Wednesday, February 28, 2007

A Short Month Gone By

Sad news this day. I learned on Sunday that my friend, Andy Bortz had passed away a week earlier. Not sure if many of you know him. Details on his memorial service are and a piece written by a fella activist about Andy are below.

To Friends of Andy Bortz;

For those of you who haven't heard, Andy died on Monday February 19th of a heart attack.

There will be a memorial service for Andy on Sunday March 11th at 2pm. It will be held at the Unitarian Universalist Fellowship in Corvallis and there will be a reception following.

Many of you know Andy through your own circles, be it through his activism on behalf of the environment, his anti-war activity, his voice in the Corvallis Peace Choir, his communities in Corvallis, Summit, Portland and Brookings, his solar work as the "Solarman", or just by meeting him while walking his dog in the park. He was a great friend to us all, gentle in spirit doing what he believed in till the end.

Hopefully, many of you can make it to the service in support of his family and friends. There will be an opportunity for you to share what Andy meant to you in your life. For those of you who can't make it, or are a little shy about such things. Please reply by email to us your thoughts about Andy. Please make it a short statement or maybe just one word that describes the meaning of your relationship with Andy. We will make your thoughts known during Andy's service.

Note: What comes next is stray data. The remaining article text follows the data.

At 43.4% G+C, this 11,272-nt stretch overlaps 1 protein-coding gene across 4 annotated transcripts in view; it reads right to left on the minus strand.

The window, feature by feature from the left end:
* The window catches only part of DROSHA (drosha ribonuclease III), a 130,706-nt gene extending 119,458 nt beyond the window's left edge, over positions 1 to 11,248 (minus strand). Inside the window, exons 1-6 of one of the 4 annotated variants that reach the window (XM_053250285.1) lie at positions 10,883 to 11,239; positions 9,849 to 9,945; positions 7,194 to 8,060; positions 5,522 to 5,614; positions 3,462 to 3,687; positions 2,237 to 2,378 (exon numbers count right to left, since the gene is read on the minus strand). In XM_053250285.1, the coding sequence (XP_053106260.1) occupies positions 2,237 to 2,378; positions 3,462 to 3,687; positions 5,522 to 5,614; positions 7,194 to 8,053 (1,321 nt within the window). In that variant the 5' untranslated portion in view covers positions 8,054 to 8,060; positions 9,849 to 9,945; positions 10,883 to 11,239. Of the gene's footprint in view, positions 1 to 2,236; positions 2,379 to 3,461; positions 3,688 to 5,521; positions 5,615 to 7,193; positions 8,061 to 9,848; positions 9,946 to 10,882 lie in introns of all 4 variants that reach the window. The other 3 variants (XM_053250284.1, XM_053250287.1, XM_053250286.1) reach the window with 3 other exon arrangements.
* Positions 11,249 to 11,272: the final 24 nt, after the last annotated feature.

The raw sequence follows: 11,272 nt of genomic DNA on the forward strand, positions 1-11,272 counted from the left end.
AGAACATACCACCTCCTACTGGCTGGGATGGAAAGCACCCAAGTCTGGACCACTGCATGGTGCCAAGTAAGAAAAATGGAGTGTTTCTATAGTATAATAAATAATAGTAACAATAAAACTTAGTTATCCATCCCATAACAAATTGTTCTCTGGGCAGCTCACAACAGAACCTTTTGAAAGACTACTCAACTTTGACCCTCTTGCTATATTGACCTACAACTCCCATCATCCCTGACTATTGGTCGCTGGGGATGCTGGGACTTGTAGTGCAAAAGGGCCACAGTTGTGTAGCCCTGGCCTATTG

If you would like to contribute food for the reception, please me know by reply to this post, I'll pass the info along to the organizers so that they can plan. Please forward this email or spread the word about Andy and his memorial service to anyone who would like to know. Andy had many friends in many circles....

Thanks! -Marvin and Margaret

EWllen O'Shea writes:

I just got the news. Andy Bortz died last week. Andy was a peace warrior. He was our community Solar guy. I am still in shock from learning that he died. I sat down and wrote this about Andy's life. I posted it to Portland Indymedia because I think it
is important to educate those coming behind us about the history of resistance. Andy was all about persistence. He loved peace. He wanted community.

Here is what I wrote:
Ode to Andy Bortz Forest Activist extraordinaire
The Solar Guy passes on
1947 - 2007

"Way back in the 1970s, a few nature-oriented philosophers came up with a visionary framework for viewing the world. They called it deep ecology, or biocentrism. The premise is pretty simple: Humans are not the end all, be all of evolution, but merely a strand in the web of life, with no inherent right to wreck everything and spoil the grand evolutionary pageant for everyone else. Deep ecology says that all living beings and life-giving systems are equal and have an intrinsic value, beyond what value humans may ascribe. In other words, all life and life-giving systems have
inherent worth and a right to exist for their own sake, regardless of what kind of money people think they can make off them." - John Johnson, EF! Journal, Samhain/Yule 2005 (25th Anniversary Edition) p. 43 - Do We Know Where Our Deep Ecology Is?

Andy was a friend of mine and he died suddenly in Corvallis about a week ago. Andy was a friend to many, and especially Andy Bortz was a friend to the Earth. In Corvallis, he was known as the Solar Guy. Andy was into solar when the technology was just in its infancy. He loved the old solar panels and the "Copper Cricket" one of the first solar water heaters. He knew the top of many mid-Willamette valley roofs. Installing, solar tubes, solar water heaters, solar panels. He helped to start several organizations that supported solar and alternative energy. His back yard is a museum to the evolution of solar technology in the last 35 years.